The Greek Civil War was fought from 1944 to 1949 between a government backed by British and American support and Greek Communists. American intervention resulted in the Truman Doctrine, the U.S. policy of aiding nations defending themselves against Communist forces.
During German occupation of Greece, much of the resistance consisted of the Communist National Liberation Front (EAM) and its military, the People's National Army of Liberation (ELAS). The Germans left Greece in September 1944 and Great Britain brought the former government of Greece, along with the now included EAM, back into power. Some of those in the ELAS, however, would not cooperate with the British-supported government and threatened to take control of Greece. When Great Britain suggested disarming the ELAS, a proposal that Communists were against, a general strike in Athens was declared by Communists on December 2, 1944. The next day, police and the ELAS came into conflict with each other. After Winston Churchill visited, a truce was signed and ELAS guerrillas withdrew from Athens. An agreement was reached on February 12, 1945 which called for the the ELAS to turn in its weapons within fourteen days.
However, the fight continued for two reasons. The Greek government was unstable and Greece also had territorial conflicts with Yugoslavia and Albania. Josip Broz Tito, the leader of Communist Yugoslavia, gave his support to the EAM-ELAS. The Communist forces of Greece retreated north into the mountains where they could be supported by the neighboring countries of Yugoslavia and Albania.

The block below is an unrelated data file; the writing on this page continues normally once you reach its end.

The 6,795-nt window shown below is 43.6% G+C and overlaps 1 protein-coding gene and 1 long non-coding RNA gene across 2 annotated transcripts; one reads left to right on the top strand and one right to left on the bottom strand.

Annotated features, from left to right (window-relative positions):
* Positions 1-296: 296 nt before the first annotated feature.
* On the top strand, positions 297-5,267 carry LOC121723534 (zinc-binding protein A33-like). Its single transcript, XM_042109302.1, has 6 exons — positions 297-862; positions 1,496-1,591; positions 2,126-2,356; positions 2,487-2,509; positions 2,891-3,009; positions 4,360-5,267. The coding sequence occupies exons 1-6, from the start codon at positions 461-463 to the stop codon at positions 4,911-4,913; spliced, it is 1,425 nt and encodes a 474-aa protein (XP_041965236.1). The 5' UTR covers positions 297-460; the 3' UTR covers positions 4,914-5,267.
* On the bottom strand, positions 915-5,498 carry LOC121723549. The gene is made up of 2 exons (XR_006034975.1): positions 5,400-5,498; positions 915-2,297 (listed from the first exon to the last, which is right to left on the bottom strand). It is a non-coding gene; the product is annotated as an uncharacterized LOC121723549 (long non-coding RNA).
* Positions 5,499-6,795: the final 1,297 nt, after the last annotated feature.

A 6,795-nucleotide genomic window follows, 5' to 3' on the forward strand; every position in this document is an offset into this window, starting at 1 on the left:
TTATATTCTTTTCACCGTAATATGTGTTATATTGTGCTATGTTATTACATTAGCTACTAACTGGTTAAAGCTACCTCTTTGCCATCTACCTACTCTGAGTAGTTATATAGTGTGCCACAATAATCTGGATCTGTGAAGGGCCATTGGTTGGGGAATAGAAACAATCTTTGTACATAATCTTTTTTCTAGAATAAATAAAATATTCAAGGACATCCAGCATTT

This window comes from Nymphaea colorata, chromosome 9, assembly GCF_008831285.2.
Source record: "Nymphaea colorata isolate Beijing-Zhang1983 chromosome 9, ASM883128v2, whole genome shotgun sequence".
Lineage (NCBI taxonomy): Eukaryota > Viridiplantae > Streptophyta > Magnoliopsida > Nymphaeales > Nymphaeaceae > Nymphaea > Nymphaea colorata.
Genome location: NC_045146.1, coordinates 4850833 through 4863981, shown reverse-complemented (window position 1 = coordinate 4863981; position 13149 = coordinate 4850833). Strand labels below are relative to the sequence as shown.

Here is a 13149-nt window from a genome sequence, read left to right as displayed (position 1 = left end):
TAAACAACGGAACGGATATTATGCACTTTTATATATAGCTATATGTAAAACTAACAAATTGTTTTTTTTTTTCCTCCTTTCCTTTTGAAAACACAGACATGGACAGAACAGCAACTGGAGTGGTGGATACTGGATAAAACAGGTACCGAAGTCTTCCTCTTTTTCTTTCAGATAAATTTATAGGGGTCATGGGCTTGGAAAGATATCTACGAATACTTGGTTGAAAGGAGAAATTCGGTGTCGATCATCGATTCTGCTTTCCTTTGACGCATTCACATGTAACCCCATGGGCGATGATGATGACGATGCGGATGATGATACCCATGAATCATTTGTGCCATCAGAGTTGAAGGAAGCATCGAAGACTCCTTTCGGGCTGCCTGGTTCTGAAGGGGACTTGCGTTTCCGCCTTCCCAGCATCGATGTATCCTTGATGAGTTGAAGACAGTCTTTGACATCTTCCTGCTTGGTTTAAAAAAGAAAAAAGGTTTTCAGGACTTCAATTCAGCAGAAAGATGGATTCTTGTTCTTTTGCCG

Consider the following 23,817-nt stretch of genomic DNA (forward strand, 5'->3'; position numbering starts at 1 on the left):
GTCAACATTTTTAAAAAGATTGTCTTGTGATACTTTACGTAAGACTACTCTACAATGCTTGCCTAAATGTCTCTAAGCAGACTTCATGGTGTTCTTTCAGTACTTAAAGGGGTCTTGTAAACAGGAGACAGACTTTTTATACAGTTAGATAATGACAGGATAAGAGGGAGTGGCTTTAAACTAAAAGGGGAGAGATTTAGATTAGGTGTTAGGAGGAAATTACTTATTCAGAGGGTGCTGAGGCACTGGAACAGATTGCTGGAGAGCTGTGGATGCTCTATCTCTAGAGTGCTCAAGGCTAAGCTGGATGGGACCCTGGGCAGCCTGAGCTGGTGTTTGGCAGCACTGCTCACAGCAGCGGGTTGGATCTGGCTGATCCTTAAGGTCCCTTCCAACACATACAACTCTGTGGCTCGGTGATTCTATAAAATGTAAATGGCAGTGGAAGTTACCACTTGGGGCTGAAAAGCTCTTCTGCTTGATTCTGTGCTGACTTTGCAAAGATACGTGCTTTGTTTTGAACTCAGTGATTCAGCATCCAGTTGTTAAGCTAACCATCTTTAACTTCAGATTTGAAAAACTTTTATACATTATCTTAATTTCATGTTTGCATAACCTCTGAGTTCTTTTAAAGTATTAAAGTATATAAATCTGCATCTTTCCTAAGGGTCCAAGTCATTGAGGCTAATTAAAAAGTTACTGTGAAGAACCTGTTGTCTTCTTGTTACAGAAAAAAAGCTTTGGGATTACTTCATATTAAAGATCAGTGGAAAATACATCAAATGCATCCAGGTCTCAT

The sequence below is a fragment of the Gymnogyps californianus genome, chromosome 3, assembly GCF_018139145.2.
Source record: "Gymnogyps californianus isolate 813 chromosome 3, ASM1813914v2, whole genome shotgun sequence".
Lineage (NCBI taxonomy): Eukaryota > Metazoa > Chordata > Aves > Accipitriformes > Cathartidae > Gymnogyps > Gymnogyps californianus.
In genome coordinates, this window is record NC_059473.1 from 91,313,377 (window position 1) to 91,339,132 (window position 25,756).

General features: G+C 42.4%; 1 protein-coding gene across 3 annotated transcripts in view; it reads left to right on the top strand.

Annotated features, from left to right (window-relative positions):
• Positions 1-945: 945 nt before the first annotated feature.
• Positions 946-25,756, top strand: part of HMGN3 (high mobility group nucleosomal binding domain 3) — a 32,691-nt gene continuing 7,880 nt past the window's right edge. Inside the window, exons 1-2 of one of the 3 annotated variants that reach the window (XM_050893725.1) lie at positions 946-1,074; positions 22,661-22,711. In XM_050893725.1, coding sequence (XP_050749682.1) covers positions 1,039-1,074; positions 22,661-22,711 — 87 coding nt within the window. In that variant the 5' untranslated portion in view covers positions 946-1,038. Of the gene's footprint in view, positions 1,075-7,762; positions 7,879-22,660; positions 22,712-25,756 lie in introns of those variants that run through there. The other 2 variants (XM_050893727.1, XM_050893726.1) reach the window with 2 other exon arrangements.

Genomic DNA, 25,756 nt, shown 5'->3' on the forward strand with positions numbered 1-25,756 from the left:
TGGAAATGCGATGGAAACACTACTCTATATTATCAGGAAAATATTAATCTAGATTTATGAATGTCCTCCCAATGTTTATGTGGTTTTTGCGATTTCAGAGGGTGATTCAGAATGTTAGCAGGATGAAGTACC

Britain sent 40,000 troops to Greece and gave financial aid to the government, which became dependent on Great Britain's military and financial assistance to stay in power. Unfortunately, Great Britain possessed its own financial difficulties and would not continue its support after March 31, 1947, the day of Greek elections.
On February 21, 1947, the United States was requested by Great Britain to give support to Greece and Turkey. President Truman asked Congress for $400 million of aid to Greece and Turkey.
In response, the ELAS announced the formation of a Communist government, the "Free Greek Government." With about 20,000 to 30,000 guerrillas, the ELAS fought its way south, nearly to Athens.
But U.S. financial aid stabilized the Greek government and its military assistance helped force the ELAS back to the north. Furthermore, a Communist party split ended Yugoslavian support. Yugoslavia disagreed with the Soviet Union on certain issues, dividing Communists into supporters of Tito and supporters of Stalin. The Greek Communist Party came to support Stalin and subsequently, Yugoslavia ended its support of the Greek rebels in July 1948.
The last significant refuge of the Greek Communists was captured on August 28, 1949. On October 16, ELAS announced its surrender.